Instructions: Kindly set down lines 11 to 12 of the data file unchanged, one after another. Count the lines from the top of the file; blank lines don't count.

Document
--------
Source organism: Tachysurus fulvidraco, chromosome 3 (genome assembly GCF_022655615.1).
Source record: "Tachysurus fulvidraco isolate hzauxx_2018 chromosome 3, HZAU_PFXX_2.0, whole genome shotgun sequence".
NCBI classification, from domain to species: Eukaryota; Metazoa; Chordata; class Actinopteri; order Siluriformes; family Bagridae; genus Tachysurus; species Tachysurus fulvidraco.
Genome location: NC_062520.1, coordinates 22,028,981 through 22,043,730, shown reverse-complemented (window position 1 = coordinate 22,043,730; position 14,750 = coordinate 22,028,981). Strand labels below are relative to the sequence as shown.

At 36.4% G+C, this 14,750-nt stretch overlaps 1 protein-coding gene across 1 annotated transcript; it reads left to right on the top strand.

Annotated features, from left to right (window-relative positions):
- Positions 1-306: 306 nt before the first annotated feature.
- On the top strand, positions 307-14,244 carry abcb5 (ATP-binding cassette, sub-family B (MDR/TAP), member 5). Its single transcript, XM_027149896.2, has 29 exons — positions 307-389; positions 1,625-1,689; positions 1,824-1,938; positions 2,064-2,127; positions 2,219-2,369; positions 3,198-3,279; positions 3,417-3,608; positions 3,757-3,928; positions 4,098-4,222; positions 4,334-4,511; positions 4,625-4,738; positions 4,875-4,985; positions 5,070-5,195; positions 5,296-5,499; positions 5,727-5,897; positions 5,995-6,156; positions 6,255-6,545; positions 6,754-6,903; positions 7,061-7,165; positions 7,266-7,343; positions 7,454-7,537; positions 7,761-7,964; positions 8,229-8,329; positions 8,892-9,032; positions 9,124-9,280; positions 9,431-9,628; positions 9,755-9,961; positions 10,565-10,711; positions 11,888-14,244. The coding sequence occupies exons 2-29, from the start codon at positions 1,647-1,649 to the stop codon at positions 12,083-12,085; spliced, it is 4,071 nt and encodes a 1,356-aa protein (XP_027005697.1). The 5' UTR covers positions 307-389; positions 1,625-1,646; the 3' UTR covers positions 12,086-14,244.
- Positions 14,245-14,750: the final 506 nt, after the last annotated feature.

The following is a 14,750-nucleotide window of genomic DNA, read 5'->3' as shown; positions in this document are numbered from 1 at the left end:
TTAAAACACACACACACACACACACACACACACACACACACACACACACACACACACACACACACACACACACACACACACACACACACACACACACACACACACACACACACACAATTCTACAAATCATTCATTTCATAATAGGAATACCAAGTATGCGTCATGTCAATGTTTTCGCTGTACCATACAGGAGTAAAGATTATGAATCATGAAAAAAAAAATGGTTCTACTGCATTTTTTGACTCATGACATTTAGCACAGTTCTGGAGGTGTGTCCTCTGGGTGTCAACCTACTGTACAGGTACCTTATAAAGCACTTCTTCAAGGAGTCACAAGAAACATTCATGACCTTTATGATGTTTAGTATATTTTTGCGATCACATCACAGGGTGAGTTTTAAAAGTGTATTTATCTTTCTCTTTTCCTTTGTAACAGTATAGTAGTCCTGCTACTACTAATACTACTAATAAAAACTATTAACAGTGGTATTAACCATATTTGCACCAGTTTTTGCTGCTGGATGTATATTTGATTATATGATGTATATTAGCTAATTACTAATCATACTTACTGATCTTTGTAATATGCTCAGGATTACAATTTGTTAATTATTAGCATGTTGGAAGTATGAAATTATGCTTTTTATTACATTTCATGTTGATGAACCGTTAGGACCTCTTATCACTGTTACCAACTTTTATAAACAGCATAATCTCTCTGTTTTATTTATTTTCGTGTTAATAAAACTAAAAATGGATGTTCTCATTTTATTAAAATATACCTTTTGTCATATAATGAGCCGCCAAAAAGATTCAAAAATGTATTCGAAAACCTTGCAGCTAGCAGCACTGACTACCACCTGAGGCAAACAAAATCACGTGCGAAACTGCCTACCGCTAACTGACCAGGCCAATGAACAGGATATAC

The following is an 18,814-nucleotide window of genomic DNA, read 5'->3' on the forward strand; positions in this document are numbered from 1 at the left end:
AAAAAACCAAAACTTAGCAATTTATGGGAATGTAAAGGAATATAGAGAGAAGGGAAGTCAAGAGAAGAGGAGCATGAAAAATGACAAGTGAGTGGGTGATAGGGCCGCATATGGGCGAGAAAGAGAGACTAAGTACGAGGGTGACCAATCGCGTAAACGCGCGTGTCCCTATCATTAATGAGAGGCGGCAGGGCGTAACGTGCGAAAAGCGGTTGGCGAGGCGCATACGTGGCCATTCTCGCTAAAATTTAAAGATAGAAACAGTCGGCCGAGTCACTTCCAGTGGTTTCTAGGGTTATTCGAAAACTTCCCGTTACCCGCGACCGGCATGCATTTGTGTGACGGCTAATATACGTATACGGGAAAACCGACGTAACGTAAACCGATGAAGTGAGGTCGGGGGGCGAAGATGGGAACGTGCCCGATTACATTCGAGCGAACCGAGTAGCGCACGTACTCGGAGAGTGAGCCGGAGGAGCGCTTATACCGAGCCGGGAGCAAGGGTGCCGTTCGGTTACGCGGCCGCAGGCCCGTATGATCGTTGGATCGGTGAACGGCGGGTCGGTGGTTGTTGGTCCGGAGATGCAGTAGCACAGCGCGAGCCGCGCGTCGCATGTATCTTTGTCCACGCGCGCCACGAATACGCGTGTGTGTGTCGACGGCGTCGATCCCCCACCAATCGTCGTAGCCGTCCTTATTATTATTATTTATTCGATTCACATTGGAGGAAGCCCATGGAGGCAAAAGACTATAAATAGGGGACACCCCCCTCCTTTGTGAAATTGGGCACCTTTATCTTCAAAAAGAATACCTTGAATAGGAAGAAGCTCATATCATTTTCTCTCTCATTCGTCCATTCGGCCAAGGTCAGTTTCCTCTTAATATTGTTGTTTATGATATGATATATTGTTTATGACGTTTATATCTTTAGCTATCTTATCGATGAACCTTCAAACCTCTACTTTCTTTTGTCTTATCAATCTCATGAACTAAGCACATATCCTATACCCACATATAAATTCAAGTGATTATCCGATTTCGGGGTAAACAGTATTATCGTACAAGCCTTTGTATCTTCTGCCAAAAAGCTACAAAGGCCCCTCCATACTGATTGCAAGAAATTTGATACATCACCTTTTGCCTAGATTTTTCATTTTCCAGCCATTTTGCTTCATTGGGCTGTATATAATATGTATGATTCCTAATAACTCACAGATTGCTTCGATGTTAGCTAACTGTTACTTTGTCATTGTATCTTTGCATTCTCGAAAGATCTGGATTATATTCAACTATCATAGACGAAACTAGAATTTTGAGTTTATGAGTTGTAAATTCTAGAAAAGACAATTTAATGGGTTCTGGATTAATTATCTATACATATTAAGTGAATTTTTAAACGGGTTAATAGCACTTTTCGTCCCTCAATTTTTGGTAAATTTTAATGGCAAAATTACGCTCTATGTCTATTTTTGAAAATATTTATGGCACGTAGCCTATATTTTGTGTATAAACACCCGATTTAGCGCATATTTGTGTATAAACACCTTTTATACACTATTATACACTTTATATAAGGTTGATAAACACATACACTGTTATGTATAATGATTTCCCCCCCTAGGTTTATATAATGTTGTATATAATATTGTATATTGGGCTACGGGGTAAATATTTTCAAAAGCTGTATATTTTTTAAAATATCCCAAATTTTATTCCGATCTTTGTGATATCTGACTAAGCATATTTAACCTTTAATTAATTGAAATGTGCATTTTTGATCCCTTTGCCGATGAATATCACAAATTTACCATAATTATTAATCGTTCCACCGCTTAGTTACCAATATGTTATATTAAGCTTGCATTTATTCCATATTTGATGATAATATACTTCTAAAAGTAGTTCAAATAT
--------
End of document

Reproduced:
TTAAAACACACACACACACACACACACACACACACACACACACACACACACACACACACACACACACACACACACACACACACACACACACACACACACACACACACACACACACAATTCTACAAATCATTCATTTCATAATAGGAATACCAAGTATGCGTCATGTCAATGTTTTCGCTGTACCATACAGGAGTAAAGATTATGAATCATGAAAAAAAAAATGGTTCTACTGCATTTTTTGACTCATGACATTTAGCACAGTTCTGGAGGTGTGTCCTCTGGGTGTCAACCTACTGTACAGGTACCTTATAAAGCACTTCTTCAAGGAGTCACAAGAAACATTCATGACCTTTATGATGTTTAGTATATTTTTGCGATCACATCACAGGGTGAGTTTTAAAAGTGTATTTATCTTTCTCTTTTCCTTTGTAACAGTATAGTAGTCCTGCTACTACTAATACTACTAATAAAAACTATTAACAGTGGTATTAACCATATTTGCACCAGTTTTTGCTGCTGGATGTATATTTGATTATATGATGTATATTAGCTAATTACTAATCATACTTACTGATCTTTGTAATATGCTCAGGATTACAATTTGTTAATTATTAGCATGTTGGAAGTATGAAATTATGCTTTTTATTACATTTCATGTTGATGAACCGTTAGGACCTCTTATCACTGTTACCAACTTTTATAAACAGCATAATCTCTCTGTTTTATTTATTTTCGTGTTAATAAAACTAAAAATGGATGTTCTCATTTTATTAAAATATACCTTTTGTCATATAATGAGCCGCCAAAAAGATTCAAAAATGTATTCGAAAACCTTGCAGCTAGCAGCACTGACTACCACCTGAGGCAAACAAAATCACGTGCGAAACTGCCTACCGCTAACTGACCAGGCCAATGAACAGGATATAC

The following is an 18,814-nucleotide window of genomic DNA, read 5'->3' on the forward strand; positions in this document are numbered from 1 at the left end: